Two Reasons Why Microsoft May Want a Piece of Dell
Why Microsoft (NASDAQ: MSFT) is taking a seat at the negotiation table for Dell (NASDAQ: DELL) isn’t clear, but according to multiple sources Tuesday, the company is doing just that. The company is in talks with private equity firm Silver Lake Partners to invest $1 to $3 billion in a leveraged buyout of the once popular PC maker.
But why? First, there’s no doubt that PC sales are falling fast. Gartner reports that in Q4 of 2012, PC shipments declined 4.9 percent year over year. Gartner analyst Mikako Kitagawa said it is more than just a weak economy causing the decline.
“Tablets have dramatically changed the device landscape for PCs, not so much by ‘cannibalizing’ PC sales, but by causing PC users to shift consumption to tablets rather than replacing older PCs.”
Is Microsoft interested in Dell in order to reignite PC sales? Microsoft CEO Steve Ballmer said he believes that unlike the Apple model, multiple companies manufacturing PCs is essential to the sale of Microsoft software.
Could it be the opposite of what Ballmer indicated? In a letter to shareholders, Ballmer reiterated his commitment to relying on the PC community to drive innovation, but there are signs that may point to other motives.
First, Microsoft took a giant leap forward with its Surface tablet. The product hasn’t been the blowout success that Microsoft had hoped, but along with Xbox, it proves the company has its eye on designing and manufacturing hardware.
In the shareholder letter, CEO Ballmer wrote that one of Microsoft’s focus areas for future development is, “Firmly establishing one platform, Windows, across the PC, tablet, phone, server, and cloud to drive a thriving ecosystem of developers, unify the cross-device user experience, and increase agility when bringing new advancements to market.”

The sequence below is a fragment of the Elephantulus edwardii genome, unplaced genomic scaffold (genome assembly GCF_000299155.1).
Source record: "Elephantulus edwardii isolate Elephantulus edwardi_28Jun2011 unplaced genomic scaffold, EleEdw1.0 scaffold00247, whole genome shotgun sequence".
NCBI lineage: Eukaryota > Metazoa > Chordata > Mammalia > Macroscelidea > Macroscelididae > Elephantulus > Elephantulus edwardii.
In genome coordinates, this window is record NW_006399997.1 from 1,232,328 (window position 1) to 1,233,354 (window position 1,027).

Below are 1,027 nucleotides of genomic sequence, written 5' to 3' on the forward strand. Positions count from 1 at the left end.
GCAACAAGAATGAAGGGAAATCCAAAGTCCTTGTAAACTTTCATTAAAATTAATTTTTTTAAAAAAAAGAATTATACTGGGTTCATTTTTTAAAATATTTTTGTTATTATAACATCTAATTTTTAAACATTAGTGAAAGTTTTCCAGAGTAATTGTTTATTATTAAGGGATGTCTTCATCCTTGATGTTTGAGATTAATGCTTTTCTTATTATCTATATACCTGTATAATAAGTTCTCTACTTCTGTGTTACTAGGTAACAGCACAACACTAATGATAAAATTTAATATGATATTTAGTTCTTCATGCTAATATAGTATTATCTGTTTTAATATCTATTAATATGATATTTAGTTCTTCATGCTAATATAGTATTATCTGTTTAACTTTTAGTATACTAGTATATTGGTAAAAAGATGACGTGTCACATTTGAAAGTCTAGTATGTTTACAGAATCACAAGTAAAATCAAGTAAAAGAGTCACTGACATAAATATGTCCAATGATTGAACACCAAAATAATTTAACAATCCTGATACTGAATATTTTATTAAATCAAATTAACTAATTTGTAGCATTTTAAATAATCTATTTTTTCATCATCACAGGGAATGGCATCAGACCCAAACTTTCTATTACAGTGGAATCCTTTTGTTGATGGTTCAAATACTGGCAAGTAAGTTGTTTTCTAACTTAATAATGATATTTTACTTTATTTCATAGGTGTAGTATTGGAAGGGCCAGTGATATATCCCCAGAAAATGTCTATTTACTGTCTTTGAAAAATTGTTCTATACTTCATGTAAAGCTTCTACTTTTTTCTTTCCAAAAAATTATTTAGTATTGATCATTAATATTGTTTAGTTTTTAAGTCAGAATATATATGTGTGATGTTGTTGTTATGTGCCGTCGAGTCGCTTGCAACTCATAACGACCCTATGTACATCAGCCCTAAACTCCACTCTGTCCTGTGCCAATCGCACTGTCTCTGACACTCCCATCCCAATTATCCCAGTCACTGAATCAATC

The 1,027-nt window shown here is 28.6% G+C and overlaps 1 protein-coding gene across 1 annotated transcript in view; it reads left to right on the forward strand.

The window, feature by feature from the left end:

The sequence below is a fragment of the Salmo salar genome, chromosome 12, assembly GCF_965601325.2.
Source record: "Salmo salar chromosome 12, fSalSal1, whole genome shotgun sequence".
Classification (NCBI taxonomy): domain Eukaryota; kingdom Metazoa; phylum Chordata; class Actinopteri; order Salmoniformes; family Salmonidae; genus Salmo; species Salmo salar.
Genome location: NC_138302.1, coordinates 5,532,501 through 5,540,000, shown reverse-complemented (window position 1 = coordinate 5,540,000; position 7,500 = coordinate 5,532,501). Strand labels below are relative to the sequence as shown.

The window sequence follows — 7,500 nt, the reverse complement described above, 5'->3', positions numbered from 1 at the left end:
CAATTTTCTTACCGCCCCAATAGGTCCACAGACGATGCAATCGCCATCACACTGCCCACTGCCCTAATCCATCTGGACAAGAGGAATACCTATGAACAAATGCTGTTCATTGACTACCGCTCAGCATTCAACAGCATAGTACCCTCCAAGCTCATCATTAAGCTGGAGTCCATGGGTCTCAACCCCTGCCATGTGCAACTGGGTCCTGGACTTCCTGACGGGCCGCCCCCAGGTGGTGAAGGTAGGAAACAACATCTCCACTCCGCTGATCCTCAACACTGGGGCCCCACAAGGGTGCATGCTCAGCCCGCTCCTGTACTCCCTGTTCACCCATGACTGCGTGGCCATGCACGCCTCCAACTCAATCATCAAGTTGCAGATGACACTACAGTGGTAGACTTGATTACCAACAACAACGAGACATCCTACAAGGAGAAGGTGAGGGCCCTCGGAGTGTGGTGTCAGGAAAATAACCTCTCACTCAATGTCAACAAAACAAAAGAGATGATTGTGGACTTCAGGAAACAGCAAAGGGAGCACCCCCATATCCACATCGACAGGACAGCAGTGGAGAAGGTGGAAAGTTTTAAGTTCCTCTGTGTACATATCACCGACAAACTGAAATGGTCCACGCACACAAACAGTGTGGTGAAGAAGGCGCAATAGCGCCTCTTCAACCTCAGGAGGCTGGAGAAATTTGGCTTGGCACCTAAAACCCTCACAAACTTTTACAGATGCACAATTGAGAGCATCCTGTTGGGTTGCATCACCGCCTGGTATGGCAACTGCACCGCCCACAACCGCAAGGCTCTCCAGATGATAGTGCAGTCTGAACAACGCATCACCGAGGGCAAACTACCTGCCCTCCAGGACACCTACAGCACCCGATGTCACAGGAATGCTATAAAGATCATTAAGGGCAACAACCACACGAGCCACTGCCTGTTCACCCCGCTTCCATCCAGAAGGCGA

Does this sound like another technology company? Apple (NASDAQ: AAPL) already does this and the company has done it to the point where Microsoft is barely on the company’s radar screen as a competitor anymore.
An interest in Dell would give Microsoft a giant leap into the PC market—a strategy well-known to the company. In 2008, when Microsoft was aggressively pursuing Yahoo (NASDAQ: YHOO) Ballmer indicated that interest in Yahoo stemmed from its desire to rival Google. Clearly, Microsoft looks for ways to enter markets without starting from scratch.
There’s the company’s $605 million investment in Barnes and Noble (NYSE: BKS). Microsoft gained a 17.6 percent share in a Barnes and Noble subsidiary that includes the eBook division—an area where rivals were gaining market share. And going way back, the company’s $150 investment in faltering Apple.
Microsoft’s interest in Dell may be an attempt to return to its roots. Microsoft’s investments in areas outside of the PC have not been standout successes. Microsoft still generates the majority of its earnings from the PC market. Investing in Dell puts the company back in a business it knows well.
Microsoft is trading down fractionally in afternoon trading while Dell is up more than 2.5 percent.
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